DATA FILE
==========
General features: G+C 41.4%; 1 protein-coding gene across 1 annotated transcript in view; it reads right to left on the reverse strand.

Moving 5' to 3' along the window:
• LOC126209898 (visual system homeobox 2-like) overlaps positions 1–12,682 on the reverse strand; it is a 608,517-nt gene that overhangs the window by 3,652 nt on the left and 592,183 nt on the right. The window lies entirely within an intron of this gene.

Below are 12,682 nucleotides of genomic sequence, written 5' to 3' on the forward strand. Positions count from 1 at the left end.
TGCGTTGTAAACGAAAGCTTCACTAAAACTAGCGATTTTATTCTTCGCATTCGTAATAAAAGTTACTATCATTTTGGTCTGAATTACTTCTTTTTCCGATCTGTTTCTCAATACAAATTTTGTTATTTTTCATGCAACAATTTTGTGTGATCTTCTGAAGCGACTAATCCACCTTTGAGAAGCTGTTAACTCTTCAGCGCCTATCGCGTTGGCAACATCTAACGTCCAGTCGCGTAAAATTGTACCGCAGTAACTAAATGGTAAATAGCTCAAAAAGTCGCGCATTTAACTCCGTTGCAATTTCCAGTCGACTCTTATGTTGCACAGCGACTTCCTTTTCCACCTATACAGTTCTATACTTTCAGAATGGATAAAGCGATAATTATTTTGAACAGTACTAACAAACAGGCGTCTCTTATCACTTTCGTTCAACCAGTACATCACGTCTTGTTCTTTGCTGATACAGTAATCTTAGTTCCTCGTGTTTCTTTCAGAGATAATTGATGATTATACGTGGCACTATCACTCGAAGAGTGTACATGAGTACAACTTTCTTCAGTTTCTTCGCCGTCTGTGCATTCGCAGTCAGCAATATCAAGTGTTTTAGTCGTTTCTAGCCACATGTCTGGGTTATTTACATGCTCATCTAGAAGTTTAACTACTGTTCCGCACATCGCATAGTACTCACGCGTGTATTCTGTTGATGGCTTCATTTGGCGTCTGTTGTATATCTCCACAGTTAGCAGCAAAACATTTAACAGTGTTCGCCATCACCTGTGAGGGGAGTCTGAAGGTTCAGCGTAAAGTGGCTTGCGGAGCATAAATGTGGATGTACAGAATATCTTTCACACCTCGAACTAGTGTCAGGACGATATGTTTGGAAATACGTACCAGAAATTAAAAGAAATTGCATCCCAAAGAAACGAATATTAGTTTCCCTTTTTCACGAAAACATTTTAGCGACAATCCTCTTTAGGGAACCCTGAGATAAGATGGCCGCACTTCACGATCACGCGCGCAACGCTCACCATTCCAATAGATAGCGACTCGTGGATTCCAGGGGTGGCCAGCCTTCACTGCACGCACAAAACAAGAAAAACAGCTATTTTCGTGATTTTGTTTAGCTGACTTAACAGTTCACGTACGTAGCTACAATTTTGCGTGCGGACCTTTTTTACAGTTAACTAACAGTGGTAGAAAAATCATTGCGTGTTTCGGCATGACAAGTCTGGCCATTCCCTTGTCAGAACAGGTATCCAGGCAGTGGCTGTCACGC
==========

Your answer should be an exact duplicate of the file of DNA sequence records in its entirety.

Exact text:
General features: G+C 41.4%; 1 protein-coding gene across 1 annotated transcript in view; it reads right to left on the reverse strand.

Moving 5' to 3' along the window:
• LOC126209898 (visual system homeobox 2-like) overlaps positions 1–12,682 on the reverse strand; it is a 608,517-nt gene that overhangs the window by 3,652 nt on the left and 592,183 nt on the right. The window lies entirely within an intron of this gene.

Below are 12,682 nucleotides of genomic sequence, written 5' to 3' on the forward strand. Positions count from 1 at the left end.
TGCGTTGTAAACGAAAGCTTCACTAAAACTAGCGATTTTATTCTTCGCATTCGTAATAAAAGTTACTATCATTTTGGTCTGAATTACTTCTTTTTCCGATCTGTTTCTCAATACAAATTTTGTTATTTTTCATGCAACAATTTTGTGTGATCTTCTGAAGCGACTAATCCACCTTTGAGAAGCTGTTAACTCTTCAGCGCCTATCGCGTTGGCAACATCTAACGTCCAGTCGCGTAAAATTGTACCGCAGTAACTAAATGGTAAATAGCTCAAAAAGTCGCGCATTTAACTCCGTTGCAATTTCCAGTCGACTCTTATGTTGCACAGCGACTTCCTTTTCCACCTATACAGTTCTATACTTTCAGAATGGATAAAGCGATAATTATTTTGAACAGTACTAACAAACAGGCGTCTCTTATCACTTTCGTTCAACCAGTACATCACGTCTTGTTCTTTGCTGATACAGTAATCTTAGTTCCTCGTGTTTCTTTCAGAGATAATTGATGATTATACGTGGCACTATCACTCGAAGAGTGTACATGAGTACAACTTTCTTCAGTTTCTTCGCCGTCTGTGCATTCGCAGTCAGCAATATCAAGTGTTTTAGTCGTTTCTAGCCACATGTCTGGGTTATTTACATGCTCATCTAGAAGTTTAACTACTGTTCCGCACATCGCATAGTACTCACGCGTGTATTCTGTTGATGGCTTCATTTGGCGTCTGTTGTATATCTCCACAGTTAGCAGCAAAACATTTAACAGTGTTCGCCATCACCTGTGAGGGGAGTCTGAAGGTTCAGCGTAAAGTGGCTTGCGGAGCATAAATGTGGATGTACAGAATATCTTTCACACCTCGAACTAGTGTCAGGACGATATGTTTGGAAATACGTACCAGAAATTAAAAGAAATTGCATCCCAAAGAAACGAATATTAGTTTCCCTTTTTCACGAAAACATTTTAGCGACAATCCTCTTTAGGGAACCCTGAGATAAGATGGCCGCACTTCACGATCACGCGCGCAACGCTCACCATTCCAATAGATAGCGACTCGTGGATTCCAGGGGTGGCCAGCCTTCACTGCACGCACAAAACAAGAAAAACAGCTATTTTCGTGATTTTGTTTAGCTGACTTAACAGTTCACGTACGTAGCTACAATTTTGCGTGCGGACCTTTTTTACAGTTAACTAACAGTGGTAGAAAAATCATTGCGTGTTTCGGCATGACAAGTCTGGCCATTCCCTTGTCAGAACAGGTATCCAGGCAGTGGCTGTCACGC